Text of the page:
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Hollow Man




Gene the Barber

Snick the Sidekick

Gordie the Barber


 Scissors up


I have always liked invisible men pictures, and this is a very scary, gory, erotic thriller.

Believe me, this is not a nice guy. He does some really bad stuff, along with some very graphic violence. I hope this won't stand in the way of your seeing this surprisingly good horror film.

The dialog is a bit cliched and stupid at times, but who cares? It has the most startling effects ever for an invisible man picture, so give it a chance and have fun with it.

And remember, it's science fiction, for crying out loud.

With some of the most impressive visual effects and the worst script of all time, Hollow Man truly serves up a mixed bag of salad (complete with Bacon bits).

Yes, it has eye-popping special effects, some of the best ever, but it also has characters so underdeveloped that you find yourself rooting for the bad guy in the midst of the mindless gorefest that takes up the end of the picture.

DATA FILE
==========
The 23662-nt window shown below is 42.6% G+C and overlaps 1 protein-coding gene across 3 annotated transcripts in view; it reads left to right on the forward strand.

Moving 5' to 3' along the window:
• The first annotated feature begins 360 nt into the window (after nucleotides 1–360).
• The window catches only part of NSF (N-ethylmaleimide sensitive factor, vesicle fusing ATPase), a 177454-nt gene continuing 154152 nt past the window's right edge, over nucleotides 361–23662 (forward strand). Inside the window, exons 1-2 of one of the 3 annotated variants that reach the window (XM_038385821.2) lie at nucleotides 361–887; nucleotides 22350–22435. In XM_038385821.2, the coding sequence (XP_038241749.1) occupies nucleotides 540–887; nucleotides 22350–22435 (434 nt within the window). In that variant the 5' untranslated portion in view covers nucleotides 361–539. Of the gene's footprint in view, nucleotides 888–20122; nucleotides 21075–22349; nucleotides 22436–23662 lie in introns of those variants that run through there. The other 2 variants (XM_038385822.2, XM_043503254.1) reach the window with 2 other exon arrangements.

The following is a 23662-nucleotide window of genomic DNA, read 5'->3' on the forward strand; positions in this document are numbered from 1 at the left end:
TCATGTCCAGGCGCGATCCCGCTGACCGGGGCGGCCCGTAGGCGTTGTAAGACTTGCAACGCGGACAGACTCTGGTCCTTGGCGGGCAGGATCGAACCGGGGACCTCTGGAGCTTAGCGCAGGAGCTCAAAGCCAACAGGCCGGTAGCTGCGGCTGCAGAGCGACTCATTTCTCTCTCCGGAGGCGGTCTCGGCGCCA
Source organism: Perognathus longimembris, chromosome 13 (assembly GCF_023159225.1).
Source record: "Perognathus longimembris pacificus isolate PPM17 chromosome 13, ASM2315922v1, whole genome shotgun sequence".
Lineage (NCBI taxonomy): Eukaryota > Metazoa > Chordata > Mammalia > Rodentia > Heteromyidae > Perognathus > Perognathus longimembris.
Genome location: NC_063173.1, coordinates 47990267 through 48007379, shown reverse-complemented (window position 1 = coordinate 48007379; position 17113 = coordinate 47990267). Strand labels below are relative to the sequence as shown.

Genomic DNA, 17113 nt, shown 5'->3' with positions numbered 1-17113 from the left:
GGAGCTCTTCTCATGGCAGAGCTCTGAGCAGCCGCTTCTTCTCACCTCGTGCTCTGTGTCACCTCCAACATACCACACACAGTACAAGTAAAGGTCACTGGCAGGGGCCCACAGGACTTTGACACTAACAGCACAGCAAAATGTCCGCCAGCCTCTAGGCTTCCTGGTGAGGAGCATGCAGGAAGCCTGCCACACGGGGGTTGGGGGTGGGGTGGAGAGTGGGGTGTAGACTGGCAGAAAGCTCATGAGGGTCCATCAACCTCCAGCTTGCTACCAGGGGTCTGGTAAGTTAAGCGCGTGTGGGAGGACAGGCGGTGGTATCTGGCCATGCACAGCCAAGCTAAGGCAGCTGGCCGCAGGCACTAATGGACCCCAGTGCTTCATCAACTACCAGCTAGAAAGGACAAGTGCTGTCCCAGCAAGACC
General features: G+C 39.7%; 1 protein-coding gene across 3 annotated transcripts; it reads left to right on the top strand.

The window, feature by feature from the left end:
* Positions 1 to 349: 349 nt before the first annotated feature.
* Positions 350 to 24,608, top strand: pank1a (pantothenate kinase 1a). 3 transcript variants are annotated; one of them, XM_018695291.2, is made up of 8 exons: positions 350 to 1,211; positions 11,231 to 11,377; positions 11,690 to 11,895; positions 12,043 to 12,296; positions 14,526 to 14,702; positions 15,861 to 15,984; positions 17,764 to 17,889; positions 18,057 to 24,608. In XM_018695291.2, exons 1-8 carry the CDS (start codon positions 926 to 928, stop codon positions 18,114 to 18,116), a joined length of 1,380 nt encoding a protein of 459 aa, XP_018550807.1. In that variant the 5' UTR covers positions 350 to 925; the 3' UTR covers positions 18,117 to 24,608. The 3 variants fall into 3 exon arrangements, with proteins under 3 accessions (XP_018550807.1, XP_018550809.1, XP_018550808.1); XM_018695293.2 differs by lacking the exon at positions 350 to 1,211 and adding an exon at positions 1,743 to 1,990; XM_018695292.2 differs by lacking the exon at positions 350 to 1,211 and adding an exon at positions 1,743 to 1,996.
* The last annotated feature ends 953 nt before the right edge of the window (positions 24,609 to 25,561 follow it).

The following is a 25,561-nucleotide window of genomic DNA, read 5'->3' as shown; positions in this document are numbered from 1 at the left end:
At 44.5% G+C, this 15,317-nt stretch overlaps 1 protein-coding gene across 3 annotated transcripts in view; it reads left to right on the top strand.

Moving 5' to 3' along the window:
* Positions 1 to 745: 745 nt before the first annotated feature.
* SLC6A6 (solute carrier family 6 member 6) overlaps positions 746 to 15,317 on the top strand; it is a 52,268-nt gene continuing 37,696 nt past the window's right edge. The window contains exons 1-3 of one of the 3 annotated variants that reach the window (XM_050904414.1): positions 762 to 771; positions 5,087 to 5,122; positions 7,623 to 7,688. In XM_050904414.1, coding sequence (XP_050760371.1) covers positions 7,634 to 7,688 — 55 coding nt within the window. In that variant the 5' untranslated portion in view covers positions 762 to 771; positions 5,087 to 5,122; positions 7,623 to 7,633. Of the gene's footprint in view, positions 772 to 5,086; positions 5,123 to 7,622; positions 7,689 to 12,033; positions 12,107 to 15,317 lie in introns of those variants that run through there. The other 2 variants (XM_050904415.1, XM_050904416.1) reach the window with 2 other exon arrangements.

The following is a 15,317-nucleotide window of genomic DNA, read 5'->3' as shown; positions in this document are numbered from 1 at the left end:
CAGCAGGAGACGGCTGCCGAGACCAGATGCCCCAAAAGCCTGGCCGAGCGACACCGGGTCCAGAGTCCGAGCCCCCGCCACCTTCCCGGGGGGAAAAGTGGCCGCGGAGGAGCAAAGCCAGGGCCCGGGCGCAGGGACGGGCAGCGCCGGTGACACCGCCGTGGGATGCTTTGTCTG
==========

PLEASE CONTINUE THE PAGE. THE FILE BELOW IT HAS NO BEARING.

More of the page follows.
Visual effects do not a movie make.

Hollow Man starts out wowing us with its biomedical visual dazzle, with the transformation scenes featuring both man and beast, which are spooky and spectacular. It's like an anatomy text book illustration come to nauseous, shaking life.

The picture sets up and then fails to deliver sensible ways of having fun with invisibility. It could have been a blast of ridiculous fun, but is instead bad and vicious. The star turns into a skin-deep monster who all but disappears as a character.

Cheap sex, pointless violence, and lack of meaning leave only a thin, temporary value to this depressive, empty movie nightmare.

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Contents copyright 1999 and 2000 by the Barbershop Movie Review: Gene Allen, Gordy Allen. and Snick Farkas.
Page created by Esther Trosow and design copyright 1999.
Last updated August 21, 2000.